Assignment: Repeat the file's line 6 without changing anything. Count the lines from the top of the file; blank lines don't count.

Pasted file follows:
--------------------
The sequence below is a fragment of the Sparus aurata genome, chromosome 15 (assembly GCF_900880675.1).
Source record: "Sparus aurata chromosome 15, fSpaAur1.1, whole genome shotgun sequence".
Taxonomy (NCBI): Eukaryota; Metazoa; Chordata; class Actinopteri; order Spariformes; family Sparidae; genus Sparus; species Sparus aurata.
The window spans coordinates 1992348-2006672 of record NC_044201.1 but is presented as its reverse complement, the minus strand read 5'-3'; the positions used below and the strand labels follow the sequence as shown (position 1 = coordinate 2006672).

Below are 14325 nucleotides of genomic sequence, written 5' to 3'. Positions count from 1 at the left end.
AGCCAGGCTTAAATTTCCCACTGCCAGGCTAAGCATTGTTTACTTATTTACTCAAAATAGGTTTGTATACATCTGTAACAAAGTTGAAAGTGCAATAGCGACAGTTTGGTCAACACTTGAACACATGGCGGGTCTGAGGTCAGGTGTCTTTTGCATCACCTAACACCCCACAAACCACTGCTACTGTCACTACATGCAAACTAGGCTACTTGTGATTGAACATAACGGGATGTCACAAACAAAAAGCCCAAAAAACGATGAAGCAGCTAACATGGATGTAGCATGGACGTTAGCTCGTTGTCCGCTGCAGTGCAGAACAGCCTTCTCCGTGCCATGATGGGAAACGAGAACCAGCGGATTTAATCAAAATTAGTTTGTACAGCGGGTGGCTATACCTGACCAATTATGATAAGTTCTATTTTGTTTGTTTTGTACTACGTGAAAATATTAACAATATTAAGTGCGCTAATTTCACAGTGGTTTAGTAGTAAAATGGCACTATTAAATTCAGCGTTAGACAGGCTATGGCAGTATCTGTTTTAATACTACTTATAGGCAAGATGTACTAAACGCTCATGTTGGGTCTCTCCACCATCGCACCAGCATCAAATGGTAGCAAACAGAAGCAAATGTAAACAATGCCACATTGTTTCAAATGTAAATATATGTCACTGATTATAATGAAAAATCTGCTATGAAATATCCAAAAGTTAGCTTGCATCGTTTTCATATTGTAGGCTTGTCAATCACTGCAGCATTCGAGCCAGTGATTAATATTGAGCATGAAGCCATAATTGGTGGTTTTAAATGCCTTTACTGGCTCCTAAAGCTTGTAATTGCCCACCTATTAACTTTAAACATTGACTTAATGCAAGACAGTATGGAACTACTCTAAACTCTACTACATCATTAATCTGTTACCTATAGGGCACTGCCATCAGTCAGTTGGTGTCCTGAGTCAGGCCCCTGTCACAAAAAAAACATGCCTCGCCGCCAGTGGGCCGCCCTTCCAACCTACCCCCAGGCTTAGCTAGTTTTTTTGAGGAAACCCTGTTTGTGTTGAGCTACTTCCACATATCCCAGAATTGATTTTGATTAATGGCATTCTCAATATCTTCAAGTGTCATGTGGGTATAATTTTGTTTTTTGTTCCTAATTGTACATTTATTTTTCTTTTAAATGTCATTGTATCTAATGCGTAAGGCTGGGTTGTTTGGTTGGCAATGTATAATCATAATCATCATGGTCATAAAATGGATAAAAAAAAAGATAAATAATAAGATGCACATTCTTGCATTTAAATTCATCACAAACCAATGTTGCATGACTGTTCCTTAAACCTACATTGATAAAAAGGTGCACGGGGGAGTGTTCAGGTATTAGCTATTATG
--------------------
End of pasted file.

AGCCAGGCTTAAATTTCCCACTGCCAGGCTAAGCATTGTTTACTTATTTACTCAAAATAGGTTTGTATACATCTGTAACAAAGTTGAAAGTGCAATAGCGACAGTTTGGTCAACACTTGAACACATGGCGGGTCTGAGGTCAGGTGTCTTTTGCATCACCTAACACCCCACAAACCACTGCTACTGTCACTACATGCAAACTAGGCTACTTGTGATTGAACATAACGGGATGTCACAAACAAAAAGCCCAAAAAACGATGAAGCAGCTAACATGGATGTAGCATGGACGTTAGCTCGTTGTCCGCTGCAGTGCAGAACAGCCTTCTCCGTGCCATGATGGGAAACGAGAACCAGCGGATTTAATCAAAATTAGTTTGTACAGCGGGTGGCTATACCTGACCAATTATGATAAGTTCTATTTTGTTTGTTTTGTACTACGTGAAAATATTAACAATATTAAGTGCGCTAATTTCACAGTGGTTTAGTAGTAAAATGGCACTATTAAATTCAGCGTTAGACAGGCTATGGCAGTATCTGTTTTAATACTACTTATAGGCAAGATGTACTAAACGCTCATGTTGGGTCTCTCCACCATCGCACCAGCATCAAATGGTAGCAAACAGAAGCAAATGTAAACAATGCCACATTGTTTCAAATGTAAATATATGTCACTGATTATAATGAAAAATCTGCTATGAAATATCCAAAAGTTAGCTTGCATCGTTTTCATATTGTAGGCTTGTCAATCACTGCAGCATTCGAGCCAGTGATTAATATTGAGCATGAAGCCATAATTGGTGGTTTTAAATGCCTTTACTGGCTCCTAAAGCTTGTAATTGCCCACCTATTAACTTTAAACATTGACTTAATGCAAGACAGTATGGAACTACTCTAAACTCTACTACATCATTAATCTGTTACCTATAGGGCACTGCCATCAGTCAGTTGGTGTCCTGAGTCAGGCCCCTGTCACAAAAAAAACATGCCTCGCCGCCAGTGGGCCGCCCTTCCAACCTACCCCCAGGCTTAGCTAGTTTTTTTGAGGAAACCCTGTTTGTGTTGAGCTACTTCCACATATCCCAGAATTGATTTTGATTAATGGCATTCTCAATATCTTCAAGTGTCATGTGGGTATAATTTTGTTTTTTGTTCCTAATTGTACATTTATTTTTCTTTTAAATGTCATTGTATCTAATGCGTAAGGCTGGGTTGTTTGGTTGGCAATGTATAATCATAATCATCATGGTCATAAAATGGATAAAAAAAAAGATAAATAATAAGATGCACATTCTTGCATTTAAATTCATCACAAACCAATGTTGCATGACTGTTCCTTAAACCTACATTGATAAAAAGGTGCACGGGGGAGTGTTCAGGTATTAGCTATTATG